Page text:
No, I thinks this would be more like those ancient multimedia encyclopedias that came out on CDROM. Or maybe like those kiddie edutainment titles where you click on characters/object to make them dance, jump etc.
It's downright retarded. China is more of a threat than Cuba is to US. Why not a trade embargo against China?
6 cents a book at current prices seems more like Amazon's discounted books business model. So it's not exactly free. Hell even brick and mortar stores conduct cut-price "sales". And at war time, reading books would have been a luxury both at home and at the battlefield. So selling them at the cost of production or at lost is more likely investing for the future loyalty of customers.
The significance of your list assumes that Country = Country's Government. That might be more or less the case for most Western countries with a democratically government. But what about the Arab states. We have no way of knowing if the masses of those countries are actually sympathetic to IS cause (sympathetic until they actually have the chance to live other it). So while a certain Arab government might condemn IS, their support for any US military action might be just that, fighting words without any bite. Who knows if this will turn out to be a coalition of one backed up by a peanut gallery of nations unwilling to contribute a single soldier or even let their territory be used as an operations base.
I don't know if the patents legitimate or not. They could be legitimate (ie approved by some patent office and not yet invalidated by a court) and still be bad patents. But a high-profile IT company that starts filing patent law suits can only mean one thing, the company has peaked and is on its way down. So maybe you should start looking for your graphic card and cellphones elsewhere? (AMD suing Intel is a different thing, since it concerns Intel's supposed monopolistic business practices.)
"A country of merely 140 million, this may well be Russia's last chance to expand its borders until the end of history, so if that is Putin's goal then now is the time to play his hand as hard as he possibly dares to."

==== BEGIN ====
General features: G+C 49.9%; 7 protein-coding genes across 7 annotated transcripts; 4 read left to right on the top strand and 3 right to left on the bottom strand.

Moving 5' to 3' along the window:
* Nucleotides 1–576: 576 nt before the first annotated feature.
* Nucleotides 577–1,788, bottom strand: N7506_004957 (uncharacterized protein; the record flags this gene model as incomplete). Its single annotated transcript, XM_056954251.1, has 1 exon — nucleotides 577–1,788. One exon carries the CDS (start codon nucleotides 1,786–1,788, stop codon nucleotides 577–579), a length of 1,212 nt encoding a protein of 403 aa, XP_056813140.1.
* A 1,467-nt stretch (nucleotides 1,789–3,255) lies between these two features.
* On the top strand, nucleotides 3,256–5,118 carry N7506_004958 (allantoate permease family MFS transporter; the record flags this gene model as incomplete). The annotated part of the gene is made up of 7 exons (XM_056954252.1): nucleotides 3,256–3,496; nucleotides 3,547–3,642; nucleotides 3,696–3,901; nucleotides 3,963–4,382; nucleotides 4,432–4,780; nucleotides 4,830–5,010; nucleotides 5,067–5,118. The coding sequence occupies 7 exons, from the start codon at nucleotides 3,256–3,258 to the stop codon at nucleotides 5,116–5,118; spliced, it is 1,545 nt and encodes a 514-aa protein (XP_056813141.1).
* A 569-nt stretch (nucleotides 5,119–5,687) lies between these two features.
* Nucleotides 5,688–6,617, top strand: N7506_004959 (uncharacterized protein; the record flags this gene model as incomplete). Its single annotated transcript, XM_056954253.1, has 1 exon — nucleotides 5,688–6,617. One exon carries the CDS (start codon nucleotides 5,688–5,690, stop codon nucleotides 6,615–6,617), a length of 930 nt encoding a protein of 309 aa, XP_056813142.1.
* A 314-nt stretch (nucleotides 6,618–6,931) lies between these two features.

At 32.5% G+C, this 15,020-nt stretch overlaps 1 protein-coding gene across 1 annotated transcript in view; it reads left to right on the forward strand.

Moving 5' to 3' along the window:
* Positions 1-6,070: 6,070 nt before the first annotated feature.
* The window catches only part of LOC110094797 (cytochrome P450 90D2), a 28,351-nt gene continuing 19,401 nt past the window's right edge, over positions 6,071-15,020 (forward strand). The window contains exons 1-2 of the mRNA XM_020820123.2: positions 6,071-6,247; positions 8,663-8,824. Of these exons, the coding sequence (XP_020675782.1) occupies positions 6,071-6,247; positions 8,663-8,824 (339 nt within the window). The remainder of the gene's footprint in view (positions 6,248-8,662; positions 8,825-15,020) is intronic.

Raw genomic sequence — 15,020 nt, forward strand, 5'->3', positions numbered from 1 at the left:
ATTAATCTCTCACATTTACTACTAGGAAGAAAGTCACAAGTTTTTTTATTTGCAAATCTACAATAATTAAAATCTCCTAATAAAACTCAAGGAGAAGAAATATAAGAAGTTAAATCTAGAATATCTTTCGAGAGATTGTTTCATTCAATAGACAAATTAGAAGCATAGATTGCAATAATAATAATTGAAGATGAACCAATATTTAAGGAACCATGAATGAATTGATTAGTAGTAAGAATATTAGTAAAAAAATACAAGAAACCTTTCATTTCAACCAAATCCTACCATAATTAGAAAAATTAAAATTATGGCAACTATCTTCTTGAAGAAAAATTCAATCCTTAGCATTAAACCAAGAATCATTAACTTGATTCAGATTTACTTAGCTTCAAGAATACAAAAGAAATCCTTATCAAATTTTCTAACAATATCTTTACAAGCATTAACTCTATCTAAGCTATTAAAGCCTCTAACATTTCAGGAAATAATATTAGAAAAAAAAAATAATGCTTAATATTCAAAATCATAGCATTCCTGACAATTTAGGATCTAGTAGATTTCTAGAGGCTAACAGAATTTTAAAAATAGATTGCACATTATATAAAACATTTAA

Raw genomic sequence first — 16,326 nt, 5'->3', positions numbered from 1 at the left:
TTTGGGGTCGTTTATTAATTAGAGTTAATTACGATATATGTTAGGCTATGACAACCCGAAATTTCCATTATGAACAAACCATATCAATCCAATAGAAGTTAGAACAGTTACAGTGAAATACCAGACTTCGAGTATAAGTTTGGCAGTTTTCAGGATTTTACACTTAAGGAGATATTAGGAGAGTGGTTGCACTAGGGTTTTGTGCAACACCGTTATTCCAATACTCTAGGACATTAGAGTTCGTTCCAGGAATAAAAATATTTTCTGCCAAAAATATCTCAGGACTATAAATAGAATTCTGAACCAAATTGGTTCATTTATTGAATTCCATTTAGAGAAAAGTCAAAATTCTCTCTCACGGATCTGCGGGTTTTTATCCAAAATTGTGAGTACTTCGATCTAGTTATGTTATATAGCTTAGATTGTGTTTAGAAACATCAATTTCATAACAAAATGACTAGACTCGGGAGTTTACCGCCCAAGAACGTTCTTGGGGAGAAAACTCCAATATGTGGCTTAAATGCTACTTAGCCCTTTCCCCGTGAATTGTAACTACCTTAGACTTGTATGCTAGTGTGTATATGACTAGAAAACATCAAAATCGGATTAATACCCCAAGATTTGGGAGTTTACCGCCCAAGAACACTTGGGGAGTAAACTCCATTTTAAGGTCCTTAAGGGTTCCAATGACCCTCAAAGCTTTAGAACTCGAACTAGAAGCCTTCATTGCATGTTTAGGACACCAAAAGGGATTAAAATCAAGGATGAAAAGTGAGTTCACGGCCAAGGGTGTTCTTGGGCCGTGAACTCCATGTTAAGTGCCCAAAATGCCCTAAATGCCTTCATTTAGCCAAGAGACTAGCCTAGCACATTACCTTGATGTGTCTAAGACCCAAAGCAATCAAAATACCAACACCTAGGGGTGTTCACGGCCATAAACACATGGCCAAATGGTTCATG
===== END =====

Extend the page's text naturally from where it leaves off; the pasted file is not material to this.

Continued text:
And that is what I don't understand. Russia is probably one of the most underpopulated but most resource rich countries in the world. Why does it need to expand its borders when it's already the LARGEST country in the world?
I can understand if China wants the South China Sea to be its private oil field or fish pond so it can feed its billions. I can understand the Germany of old starting two world wars in a bid to increase their Lebensraum (living space). Ditto with Japan and Britain in their imperial wars of conquest. But Russia wanting even more territory? Or is it natural resources? Maybe the Siberia is too cold? Then Putin should be extending his dick south, not west.
This is plain nuts. They might as well send a space force to take over Mars. It's much bigger and the inhabitants are less hostile if any.
The reports (the Atlantic article is an opinion piece about the local reports regarding the incident) are too sketchy at this point to decide if there's a good probable cause for the teacher to be arrested (besides his having written a presumably controversial book, which is not a good reason for somebody in a presumably democratic country to get arrested).
What it does reveal is the attitude of the local reporters who appear to be somewhat supportive or at the very least neutral to the police action. I know, a news report is supposed to be objective. But I don't see any mention in the quoted parts of the news reports about the teacher's free speech rights. The "first ammendment" comment is in the Atlantic article not the news reports. Since these are local news reporters they probably also reflect local biases. Possible threats to safety are given more importance than any free speech rights.
I remember reading a book by Arthur C Clarke (I think it's something called Light of Other Days), where surveillance has become so pervasive because the technology to do so has become penny cheap everybody assumes everybody will be spied on. When that point is reached, then you'll have to take it for granted that somebody somewhere has a revealing photo of you. Does the shower head have an embedded nano-camera? What about that coffee mug?
So maybe when that time come people will just try to look their best everywhere whether it's in the crapper, bed or kitchen. In bed people will simply avoid embarassing/humiliating positions unless they want to be known as the hideous kinky type.
Worse than having a leaked photo of your naked self is having a leaked photo of your warts, love handles and other ugly spots. If you're built like a body builder or a supermodel, your nude photo can well become part of your professional resume. Who knows, maybe some celebs are deliberately careless about their nude photos because subconsciously they want the whole world to see how beautiful they are even when they're not wearing designer clothes?
Ancient technology I know, but I feel really naked when I try to leave home without them.
Well it's seems Google is making a serious step toward a literally robotic future. That seems to be pretty obvious with its driverless car project. But when Google first acquired a fistful of robotics-related companies, some commentators speculated it was to allow Google to more effectively "mine" the data that would be flowing from what's effectively a mobile data scanner. Google already has Streetview and its book scanning project, so this, the reasoning went, is where Google's new robotic technologies will most likely slot in.
Now I don't know. Maybe Google is really planning to build a robot army.